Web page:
In the New York Times, Eric Asimov ponders the future of Albariño in Rías Baixas. “Since Rías Baixas became an appellation in 1988, growers and winemakers have been encouraged to produce albariño and plenty of it. The result has been a popular commodity wine: cheap, aromatic, easy to drink and forget. In many people’s minds, that’s all albariño can be,” he writes. “Yet, as is so often the case with wine, ideas about a grape’s potential for complexity and aging become fixed not because of a grape’s actual limits but because few people have tried make anything more of it.”
Meanwhile, Jenn Rice introduces Wine Enthusiast readers to Albarín, not to be confused with Albariño. “Albarín is often confused for Albariño because of its similar name, even though they are quite different. While both are refreshing and acidic, Albariño boasts zesty citrus notes while Albarín features floral notes.”
With options growing for low-carbon shipping and freight, the wine industry is looking for new ways to lessen the climate impact of its global transportation network, says Betsy Andrews, who reports on zero-emission wine shipping developments in SevenFifty Daily.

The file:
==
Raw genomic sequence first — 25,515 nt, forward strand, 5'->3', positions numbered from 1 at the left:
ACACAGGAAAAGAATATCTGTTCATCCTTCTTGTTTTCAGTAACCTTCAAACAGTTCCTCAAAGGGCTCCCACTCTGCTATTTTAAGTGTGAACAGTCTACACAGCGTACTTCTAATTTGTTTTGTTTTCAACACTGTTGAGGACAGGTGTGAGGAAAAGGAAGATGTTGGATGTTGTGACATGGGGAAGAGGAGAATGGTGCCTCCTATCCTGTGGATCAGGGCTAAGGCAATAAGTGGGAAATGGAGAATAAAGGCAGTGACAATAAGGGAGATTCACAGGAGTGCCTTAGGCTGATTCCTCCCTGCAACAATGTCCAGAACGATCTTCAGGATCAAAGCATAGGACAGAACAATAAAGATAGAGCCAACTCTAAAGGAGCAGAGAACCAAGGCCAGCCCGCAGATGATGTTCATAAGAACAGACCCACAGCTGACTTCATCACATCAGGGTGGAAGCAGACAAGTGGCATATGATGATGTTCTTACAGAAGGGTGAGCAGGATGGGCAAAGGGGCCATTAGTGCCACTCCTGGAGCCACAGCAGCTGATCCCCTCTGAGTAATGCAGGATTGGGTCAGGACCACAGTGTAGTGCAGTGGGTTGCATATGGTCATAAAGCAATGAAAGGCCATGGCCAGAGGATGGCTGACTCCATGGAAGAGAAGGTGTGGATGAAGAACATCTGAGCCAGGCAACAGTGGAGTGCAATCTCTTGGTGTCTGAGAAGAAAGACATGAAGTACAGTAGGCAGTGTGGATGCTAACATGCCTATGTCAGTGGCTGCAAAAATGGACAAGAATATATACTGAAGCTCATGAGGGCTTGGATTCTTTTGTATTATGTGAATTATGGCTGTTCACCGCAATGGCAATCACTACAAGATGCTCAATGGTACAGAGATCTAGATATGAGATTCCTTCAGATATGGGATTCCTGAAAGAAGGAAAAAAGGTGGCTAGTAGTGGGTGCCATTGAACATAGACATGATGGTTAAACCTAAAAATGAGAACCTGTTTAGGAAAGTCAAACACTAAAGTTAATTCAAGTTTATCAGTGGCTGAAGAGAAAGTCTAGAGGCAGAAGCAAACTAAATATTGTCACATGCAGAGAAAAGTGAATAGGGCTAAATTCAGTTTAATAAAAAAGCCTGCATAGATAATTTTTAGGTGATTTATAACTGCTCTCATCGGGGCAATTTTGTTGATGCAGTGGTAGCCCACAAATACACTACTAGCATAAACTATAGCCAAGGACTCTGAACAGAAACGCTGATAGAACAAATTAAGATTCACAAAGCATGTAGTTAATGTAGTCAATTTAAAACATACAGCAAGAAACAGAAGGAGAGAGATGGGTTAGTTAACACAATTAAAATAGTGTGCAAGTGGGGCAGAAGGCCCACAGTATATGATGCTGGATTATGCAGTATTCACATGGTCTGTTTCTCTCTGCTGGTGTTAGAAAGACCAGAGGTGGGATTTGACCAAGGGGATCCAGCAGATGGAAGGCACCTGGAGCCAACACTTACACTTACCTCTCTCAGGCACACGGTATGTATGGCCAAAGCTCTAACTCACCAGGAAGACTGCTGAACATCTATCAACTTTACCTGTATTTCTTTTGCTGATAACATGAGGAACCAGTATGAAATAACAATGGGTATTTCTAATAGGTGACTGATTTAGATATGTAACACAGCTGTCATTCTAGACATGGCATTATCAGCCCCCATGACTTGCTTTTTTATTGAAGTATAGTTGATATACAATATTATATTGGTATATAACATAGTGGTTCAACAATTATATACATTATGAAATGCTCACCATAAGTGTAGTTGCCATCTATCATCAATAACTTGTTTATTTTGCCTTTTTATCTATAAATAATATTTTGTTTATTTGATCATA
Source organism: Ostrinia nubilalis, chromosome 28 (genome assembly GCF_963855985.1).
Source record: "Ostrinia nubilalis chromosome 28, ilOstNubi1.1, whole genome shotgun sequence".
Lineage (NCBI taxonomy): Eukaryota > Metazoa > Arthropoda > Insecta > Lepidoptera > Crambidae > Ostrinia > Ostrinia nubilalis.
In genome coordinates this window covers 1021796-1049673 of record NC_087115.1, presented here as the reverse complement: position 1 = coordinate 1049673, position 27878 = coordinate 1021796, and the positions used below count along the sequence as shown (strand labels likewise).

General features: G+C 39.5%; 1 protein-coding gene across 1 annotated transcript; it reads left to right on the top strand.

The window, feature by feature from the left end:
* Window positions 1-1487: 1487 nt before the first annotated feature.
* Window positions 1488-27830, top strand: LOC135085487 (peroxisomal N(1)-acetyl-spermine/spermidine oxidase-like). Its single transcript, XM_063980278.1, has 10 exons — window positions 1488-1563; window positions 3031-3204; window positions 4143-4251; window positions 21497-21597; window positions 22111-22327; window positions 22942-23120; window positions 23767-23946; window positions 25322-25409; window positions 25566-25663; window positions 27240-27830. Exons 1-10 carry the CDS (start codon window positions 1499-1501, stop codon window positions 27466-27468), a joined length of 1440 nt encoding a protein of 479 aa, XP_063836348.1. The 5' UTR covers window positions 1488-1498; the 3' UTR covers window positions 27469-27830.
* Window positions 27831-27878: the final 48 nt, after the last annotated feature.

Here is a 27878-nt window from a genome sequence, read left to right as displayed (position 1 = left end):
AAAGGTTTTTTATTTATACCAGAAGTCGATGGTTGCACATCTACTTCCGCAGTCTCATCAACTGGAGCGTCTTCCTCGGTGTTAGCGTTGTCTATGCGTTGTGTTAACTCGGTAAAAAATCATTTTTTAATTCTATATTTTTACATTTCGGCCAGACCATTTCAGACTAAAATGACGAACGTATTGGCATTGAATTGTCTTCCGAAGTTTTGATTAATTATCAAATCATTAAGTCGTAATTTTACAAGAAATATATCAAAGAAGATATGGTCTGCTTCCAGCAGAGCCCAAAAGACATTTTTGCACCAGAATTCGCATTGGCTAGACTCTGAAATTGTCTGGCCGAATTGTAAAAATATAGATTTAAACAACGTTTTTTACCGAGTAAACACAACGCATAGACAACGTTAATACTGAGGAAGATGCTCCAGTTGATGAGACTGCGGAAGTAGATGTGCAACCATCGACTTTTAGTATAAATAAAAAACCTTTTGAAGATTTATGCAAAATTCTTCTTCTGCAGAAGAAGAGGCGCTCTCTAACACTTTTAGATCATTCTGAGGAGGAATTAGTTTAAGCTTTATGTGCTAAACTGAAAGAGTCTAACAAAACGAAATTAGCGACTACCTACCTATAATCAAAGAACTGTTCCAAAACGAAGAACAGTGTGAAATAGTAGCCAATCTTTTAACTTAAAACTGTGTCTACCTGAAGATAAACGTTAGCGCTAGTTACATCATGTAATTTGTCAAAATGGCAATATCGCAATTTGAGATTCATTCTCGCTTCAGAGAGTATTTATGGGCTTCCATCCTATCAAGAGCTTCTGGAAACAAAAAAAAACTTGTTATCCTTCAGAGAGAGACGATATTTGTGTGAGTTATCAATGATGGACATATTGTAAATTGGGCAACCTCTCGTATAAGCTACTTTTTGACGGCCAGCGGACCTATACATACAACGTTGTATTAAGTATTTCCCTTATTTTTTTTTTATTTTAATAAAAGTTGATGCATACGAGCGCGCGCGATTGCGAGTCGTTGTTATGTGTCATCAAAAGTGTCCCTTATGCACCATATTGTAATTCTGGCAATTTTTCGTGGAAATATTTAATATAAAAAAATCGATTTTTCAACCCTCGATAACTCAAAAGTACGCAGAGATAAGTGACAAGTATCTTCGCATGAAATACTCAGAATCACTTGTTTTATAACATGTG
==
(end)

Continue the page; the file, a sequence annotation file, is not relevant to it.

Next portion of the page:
In Wine-Searcher, W. Blake Gray takes a look at how the 2023 vintage is shaping up for Napa.
In the San Francisco Chronicle, Jess Lander reports on two wineries that decided to make wine from other countries after the devastating 2020 vintage.
In Esquire, Omar Mamoon explores zero-zero wines for summer. “Zero zero wines are wild. They’re alive. They make you feel.”
Lettie Teague offers tips for pairing red wine with fish in the Wall Street Journal.
Source : https://www.terroirist.com/daily-wine-news-pondering-the-future-2/